Edmund Andrews of the New York Times provides the Rosetta stone that lets us decipher the Bush Administration’s plan to cut the deficit, which seems to be a plan to pretend to cut the deficit.
Here is the plan, based on Andrews’ excellent reporting.
Grade yourself on a generous curve. The Bush Administration never actually ran a $521 billion (consolidated) budget deficit -- the peak deficit was $413 billion. But they did at one time project a $521 billion deficit, and they have decided that their goal is to cut the projected deficit -- not the real deficit -- in half. That bit of fuzzy math means a FY 09 deficit target of $260 billion, not $206 billion.
Rely on faith-based economic forecasts. The Administration has faith that even if the tax cuts are extended, so tax rates stay the same, tax revenues will increase from 16.2% of GDP to 18% of GDP over time. The Bush Administration also has faith that a growing economy will lead tax revenues to increase by $217 billion in 2005, even though this year’s strong growth only increased revenues by $100 billion and most economists expect the economy to slow a bit next year. (FY 05 monthly revenues, on average, have been running $9 billion a month higher than in FY 04 ... )
Don’t count the costs of the Administration’s really big policy initiatives. The costs of invading Iraq? They don’t count. The costs of privatizing social security? Also don’t count.
This "plan" does not pass the smell test. It is no wonder that Alan Greenspan turned down John Snow’s job.
I still have faith that the markets -- or, perhaps the 6-10 central bank governors now providing most of the financing the US needs -- won’t let the US get away with this for the next four years. One of the jobs of the Treasury’s staff of international economists is to make sure that countries seeking IMF programs don’t fudge their numbers; I presume the People’s Bank of China also can find smart economists to try to make sure the US does not cook its books. Given the sums central banks are lending to the US, they have every right to be concerned.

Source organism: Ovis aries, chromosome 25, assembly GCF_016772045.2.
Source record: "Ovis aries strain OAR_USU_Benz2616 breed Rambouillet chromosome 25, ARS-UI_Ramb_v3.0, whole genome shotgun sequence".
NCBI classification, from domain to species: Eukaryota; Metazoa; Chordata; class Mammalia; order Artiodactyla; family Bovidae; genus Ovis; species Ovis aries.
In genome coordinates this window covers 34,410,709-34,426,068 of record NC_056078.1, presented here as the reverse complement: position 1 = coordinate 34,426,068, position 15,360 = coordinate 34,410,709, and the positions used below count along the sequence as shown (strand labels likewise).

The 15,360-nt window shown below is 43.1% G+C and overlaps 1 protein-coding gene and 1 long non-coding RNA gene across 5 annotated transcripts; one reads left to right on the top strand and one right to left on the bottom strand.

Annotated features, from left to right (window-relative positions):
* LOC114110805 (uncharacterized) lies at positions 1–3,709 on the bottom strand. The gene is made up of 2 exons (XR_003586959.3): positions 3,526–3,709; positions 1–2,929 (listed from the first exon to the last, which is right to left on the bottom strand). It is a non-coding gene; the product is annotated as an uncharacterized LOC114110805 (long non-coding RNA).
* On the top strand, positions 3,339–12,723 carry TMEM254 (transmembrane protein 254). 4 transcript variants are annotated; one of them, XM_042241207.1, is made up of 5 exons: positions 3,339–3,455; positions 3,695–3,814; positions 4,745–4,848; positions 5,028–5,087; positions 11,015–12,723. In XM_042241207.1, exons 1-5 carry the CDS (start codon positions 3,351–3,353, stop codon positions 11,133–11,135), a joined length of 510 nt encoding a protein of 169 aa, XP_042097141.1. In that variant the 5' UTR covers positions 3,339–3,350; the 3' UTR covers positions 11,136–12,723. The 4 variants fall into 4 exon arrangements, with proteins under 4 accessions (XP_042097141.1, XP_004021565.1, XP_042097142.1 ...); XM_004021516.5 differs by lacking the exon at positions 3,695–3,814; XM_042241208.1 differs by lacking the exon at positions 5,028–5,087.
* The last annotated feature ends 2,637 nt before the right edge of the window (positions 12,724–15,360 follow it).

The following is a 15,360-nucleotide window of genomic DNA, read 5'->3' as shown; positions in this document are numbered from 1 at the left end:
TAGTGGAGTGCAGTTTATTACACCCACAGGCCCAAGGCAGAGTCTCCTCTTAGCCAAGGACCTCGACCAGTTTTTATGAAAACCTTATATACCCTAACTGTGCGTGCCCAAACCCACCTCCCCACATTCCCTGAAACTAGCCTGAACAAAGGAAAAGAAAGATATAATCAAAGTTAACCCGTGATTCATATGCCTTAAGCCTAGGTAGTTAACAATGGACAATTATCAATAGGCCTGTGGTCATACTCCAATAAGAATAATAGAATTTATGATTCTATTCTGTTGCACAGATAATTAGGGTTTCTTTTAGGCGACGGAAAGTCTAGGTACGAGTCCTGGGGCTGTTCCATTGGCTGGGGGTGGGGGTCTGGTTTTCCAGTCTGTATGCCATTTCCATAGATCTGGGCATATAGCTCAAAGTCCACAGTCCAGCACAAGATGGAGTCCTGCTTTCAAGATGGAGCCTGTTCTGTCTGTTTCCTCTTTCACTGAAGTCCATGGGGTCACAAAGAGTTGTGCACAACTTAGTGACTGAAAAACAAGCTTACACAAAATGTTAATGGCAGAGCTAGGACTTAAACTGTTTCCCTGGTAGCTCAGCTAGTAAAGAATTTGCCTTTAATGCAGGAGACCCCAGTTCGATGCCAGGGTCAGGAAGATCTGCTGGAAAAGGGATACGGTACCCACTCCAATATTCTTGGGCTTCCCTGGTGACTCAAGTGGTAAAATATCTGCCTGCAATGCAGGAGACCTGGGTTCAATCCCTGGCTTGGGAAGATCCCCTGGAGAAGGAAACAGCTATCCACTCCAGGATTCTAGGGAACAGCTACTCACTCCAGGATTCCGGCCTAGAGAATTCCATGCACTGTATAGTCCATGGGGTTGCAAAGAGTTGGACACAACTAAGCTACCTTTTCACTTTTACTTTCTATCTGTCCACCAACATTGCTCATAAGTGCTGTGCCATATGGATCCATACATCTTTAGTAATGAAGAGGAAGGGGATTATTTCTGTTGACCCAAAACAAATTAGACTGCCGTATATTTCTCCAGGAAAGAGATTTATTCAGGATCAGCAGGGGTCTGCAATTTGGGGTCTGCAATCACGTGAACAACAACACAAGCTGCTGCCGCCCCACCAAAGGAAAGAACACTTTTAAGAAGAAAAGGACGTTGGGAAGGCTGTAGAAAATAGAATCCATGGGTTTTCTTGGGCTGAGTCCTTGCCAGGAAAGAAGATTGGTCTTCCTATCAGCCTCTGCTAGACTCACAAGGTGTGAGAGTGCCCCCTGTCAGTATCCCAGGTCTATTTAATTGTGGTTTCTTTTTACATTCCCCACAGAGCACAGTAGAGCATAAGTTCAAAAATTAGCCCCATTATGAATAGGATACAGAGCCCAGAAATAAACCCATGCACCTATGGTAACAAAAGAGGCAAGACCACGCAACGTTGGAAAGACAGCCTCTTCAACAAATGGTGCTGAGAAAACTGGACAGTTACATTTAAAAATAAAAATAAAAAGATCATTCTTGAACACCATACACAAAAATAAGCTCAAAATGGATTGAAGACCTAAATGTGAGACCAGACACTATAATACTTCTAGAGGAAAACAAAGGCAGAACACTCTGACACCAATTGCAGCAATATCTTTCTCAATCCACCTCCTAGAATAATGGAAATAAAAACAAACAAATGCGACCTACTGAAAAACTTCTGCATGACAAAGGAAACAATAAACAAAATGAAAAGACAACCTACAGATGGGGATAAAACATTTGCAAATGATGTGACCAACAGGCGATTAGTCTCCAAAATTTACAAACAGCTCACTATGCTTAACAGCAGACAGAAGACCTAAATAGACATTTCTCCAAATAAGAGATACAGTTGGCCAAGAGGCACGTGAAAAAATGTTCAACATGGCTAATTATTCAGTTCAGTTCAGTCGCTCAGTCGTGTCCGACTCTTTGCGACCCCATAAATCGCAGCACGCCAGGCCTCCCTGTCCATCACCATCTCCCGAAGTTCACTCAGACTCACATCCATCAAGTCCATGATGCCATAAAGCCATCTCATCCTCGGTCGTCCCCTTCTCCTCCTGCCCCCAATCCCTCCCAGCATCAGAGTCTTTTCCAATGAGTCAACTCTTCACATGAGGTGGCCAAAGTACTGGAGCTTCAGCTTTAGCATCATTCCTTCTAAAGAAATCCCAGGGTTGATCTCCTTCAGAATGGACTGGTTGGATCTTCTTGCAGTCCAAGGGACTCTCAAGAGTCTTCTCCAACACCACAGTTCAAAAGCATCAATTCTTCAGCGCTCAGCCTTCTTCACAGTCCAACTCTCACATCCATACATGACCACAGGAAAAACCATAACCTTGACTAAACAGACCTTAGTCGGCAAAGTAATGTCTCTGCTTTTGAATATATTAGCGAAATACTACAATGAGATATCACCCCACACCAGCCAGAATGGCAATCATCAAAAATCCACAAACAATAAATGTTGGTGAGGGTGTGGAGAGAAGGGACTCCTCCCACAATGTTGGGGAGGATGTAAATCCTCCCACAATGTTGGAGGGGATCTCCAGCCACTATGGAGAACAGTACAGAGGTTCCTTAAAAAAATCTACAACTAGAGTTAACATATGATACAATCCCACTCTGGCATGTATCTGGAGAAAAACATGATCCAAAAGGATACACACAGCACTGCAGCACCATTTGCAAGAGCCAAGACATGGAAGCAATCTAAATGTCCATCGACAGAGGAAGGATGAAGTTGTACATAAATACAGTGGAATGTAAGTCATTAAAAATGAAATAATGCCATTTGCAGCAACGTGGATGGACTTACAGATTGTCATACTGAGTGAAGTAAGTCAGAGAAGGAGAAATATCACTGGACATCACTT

In W’s first term, his administration was able to admit, more or less, that it thought deficits did not matter. Now, since our straight-talking Texan president said he planned to cut the deficit in half during the campaign, they have to pretend to have a plan. The initial approach at least was more honest.
I also don’t think that the market will buy the administration’s argument that the transition costs of privatizing social security -- costs that will take the form of new marketable treasury bonds -- are really "savings." From Andrews: White House officials say it is reasonable to treat the expected transition costs separately, because they will eventually be repaid as the government’s obligation to pay benefits declines sharply after 30 or 40 years. "These aren’t costs, they are savings," said Scott McClellan, Mr. Bush’s spokesman, at a recent news conference.
The borrowing associated with privatization will hit the market immediately, the savings are based on projections of what the world will be like in 30 or 40 years -- projections that should be appropriately discounted. Moreover, unless we put the rest of the government’s finances in better shape, the United States’ finances will blow up long before savings from cutting social security benefits really kick in. There is no particular reason why the markets should worry more about the projected gap in social security after 2042, or 2052, than about other, more pressing problems.
Look at these charts over at the Angry Bear.
We also have no way of knowing if the benefit cuts the Bush Administration is now talking about will be big enough to reduce social security’s long-term actuarial gap, and thus to generate these much discussed savings either. To get rid of the projected long-term deficit, benefits would need to be cut even if the payroll tax remained constant and the trust fund’s assets were not effectively diverted into private accounts. Partial privatization reduces revenues, so it makes the long-term deficit worse. With partial privatization, the cuts in benefits need to be big enough to both make up for the current actuarial gap and to make up for the additional gap that opens up as the system loses revenues to private accounts.
If benefits are not cut enough, or if the diversion of payroll tax revenues into private accounts is large enough, it is perfectly possible to create a system with private accounts that is in worse long-term shape than the current system. Watch the fine print carefully.